Another theme that I perceived was heterogeneous computing, which showed up in a whole host of papers on a myriad of topics, and the debate on the last day of the conference. Talks on accelerators for various purposes, like the Q100 for database processing and the DianNao machine learning accelerator, made me think about the potential role of verification in designing reliable coprocessing hardware. It would be interesting to explore the possibility of building provably correct accelerators, and also to explore augmenting such accelerators with verifiable security or privacy guarantees.

Finally, on a less serious note, I thought the conference was very well organized and enjoyed the chance to see a bit of beautiful Salt Lake City during a spot of downtime and also the planned excursion to the Utah Olympic Oval. As other posters have commented, the presence of Indian food at the banquet was an unexpected and quite welcome surprise! Thanks to the organizers and to everyone on the program committee for making this such a fulfilling conference!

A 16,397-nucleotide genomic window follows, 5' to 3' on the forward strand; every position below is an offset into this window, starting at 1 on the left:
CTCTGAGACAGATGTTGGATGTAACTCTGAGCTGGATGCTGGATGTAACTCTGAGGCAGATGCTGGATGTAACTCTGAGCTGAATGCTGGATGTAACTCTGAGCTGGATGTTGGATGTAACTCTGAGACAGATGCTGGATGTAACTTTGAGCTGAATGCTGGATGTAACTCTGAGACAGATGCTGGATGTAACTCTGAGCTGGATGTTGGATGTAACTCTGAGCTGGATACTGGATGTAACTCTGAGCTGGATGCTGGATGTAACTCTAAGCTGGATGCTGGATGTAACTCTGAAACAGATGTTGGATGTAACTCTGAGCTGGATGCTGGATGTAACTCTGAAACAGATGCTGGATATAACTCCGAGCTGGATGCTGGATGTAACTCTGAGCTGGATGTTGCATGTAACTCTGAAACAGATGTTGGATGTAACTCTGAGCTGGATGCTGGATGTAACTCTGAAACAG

ASPLOS 2014: Curling, FSMs and fun!

An applause for the all the organizers and people who worked really hard to make this happen, and for making this so great. The sheer number of people from a lot of disciplines, the sharing of ideas, and just getting a chance to know whats out there made this a memorable experience.

The curling experience was a lot of failure and a lot of fun! The dinner was awesome, I never expected good Indian food at a conference. I got a chance to interact with some really smart people, and got a lot of useful feedback about my research.

My favorite talk was "Data-Parallel Finite-State Machines" from Microsoft research. The idea of enumeration and convergence is really cool, and I can see a lot of applications and optimizations stemming forth from this.

This was my first ASPLOS, and my first conference as well. It would be wrong to say I wasn't nervous, giving my first talk and being in the company of giants. However, the whole conference turned out to be a really fun experience, and I look forward to ASPLOS 2015 (Istanbul!!)